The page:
European Review of Economic History

Research Article

Political regimes and sovereign credit risk in Europe, 1750–1913

MARK DINCECCOa1

a1 Department of Economics, IMT Lucca Institute for Advanced Studies, Piazza San Ponziano 6, Lucca, Italy, 55100, m.dincecco@imtlucca.it

Abstract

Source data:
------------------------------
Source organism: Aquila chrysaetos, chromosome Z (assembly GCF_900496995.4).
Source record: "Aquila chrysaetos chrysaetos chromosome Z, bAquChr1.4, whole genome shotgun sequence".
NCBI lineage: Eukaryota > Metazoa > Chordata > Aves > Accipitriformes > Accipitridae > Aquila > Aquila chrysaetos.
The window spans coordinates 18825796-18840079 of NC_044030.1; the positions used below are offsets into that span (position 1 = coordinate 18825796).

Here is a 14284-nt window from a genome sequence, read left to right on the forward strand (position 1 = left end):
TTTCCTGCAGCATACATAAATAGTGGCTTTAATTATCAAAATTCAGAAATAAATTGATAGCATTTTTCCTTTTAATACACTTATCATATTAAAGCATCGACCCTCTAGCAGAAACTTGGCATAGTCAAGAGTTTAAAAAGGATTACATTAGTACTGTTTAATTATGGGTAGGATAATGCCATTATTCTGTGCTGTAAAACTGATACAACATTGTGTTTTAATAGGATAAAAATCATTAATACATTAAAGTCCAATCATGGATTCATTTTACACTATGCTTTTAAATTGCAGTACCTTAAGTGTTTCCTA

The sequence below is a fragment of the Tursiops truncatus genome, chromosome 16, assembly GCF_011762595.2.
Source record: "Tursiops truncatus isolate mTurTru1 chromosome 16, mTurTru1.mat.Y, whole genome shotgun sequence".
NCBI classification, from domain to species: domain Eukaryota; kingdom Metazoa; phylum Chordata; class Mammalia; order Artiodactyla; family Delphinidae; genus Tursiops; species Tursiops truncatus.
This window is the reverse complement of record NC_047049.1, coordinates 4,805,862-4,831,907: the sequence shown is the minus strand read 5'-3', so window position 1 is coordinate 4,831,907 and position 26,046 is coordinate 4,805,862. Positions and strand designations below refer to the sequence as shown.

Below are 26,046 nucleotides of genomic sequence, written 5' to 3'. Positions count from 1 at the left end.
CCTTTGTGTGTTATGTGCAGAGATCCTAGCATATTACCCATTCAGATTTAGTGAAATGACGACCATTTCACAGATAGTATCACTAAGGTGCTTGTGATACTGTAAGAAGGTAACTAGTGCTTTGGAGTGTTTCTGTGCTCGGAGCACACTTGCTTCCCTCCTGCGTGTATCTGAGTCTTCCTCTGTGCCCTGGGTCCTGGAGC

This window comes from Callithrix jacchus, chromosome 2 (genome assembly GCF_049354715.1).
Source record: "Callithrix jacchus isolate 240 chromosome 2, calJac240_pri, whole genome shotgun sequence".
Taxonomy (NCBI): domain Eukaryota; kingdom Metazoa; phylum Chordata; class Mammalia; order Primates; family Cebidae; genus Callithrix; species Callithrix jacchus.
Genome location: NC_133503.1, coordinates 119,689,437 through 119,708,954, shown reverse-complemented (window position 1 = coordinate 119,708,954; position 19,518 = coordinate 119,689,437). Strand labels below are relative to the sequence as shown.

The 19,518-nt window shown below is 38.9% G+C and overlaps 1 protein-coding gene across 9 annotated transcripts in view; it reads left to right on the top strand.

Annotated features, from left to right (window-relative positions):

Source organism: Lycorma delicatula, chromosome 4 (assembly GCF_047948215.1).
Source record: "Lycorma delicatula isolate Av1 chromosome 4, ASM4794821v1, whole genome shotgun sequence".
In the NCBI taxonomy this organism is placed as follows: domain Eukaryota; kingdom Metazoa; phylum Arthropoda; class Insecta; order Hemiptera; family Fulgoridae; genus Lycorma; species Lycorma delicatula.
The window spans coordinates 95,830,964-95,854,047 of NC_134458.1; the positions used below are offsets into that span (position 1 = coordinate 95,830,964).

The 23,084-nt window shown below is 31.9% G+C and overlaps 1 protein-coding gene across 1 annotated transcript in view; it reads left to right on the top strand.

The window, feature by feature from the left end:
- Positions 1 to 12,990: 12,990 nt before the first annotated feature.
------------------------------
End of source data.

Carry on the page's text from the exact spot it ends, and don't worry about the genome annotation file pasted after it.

This article uses a new panel data set to perform a statistical analysis of political regimes and sovereign credit risk in Europe from 1750 to 1913. Old Regime polities typically suffered from fiscal fragmentation and absolutist rule. By the start of World War I, however, many such countries had centralized institutions and limited government. Panel regressions indicate that centralized and/or limited regimes were associated with significant improvements in credit risk relative to fragmented and absolutist ones. Structural break tests also reveal close relationships between major turning points in yield series and political transformations.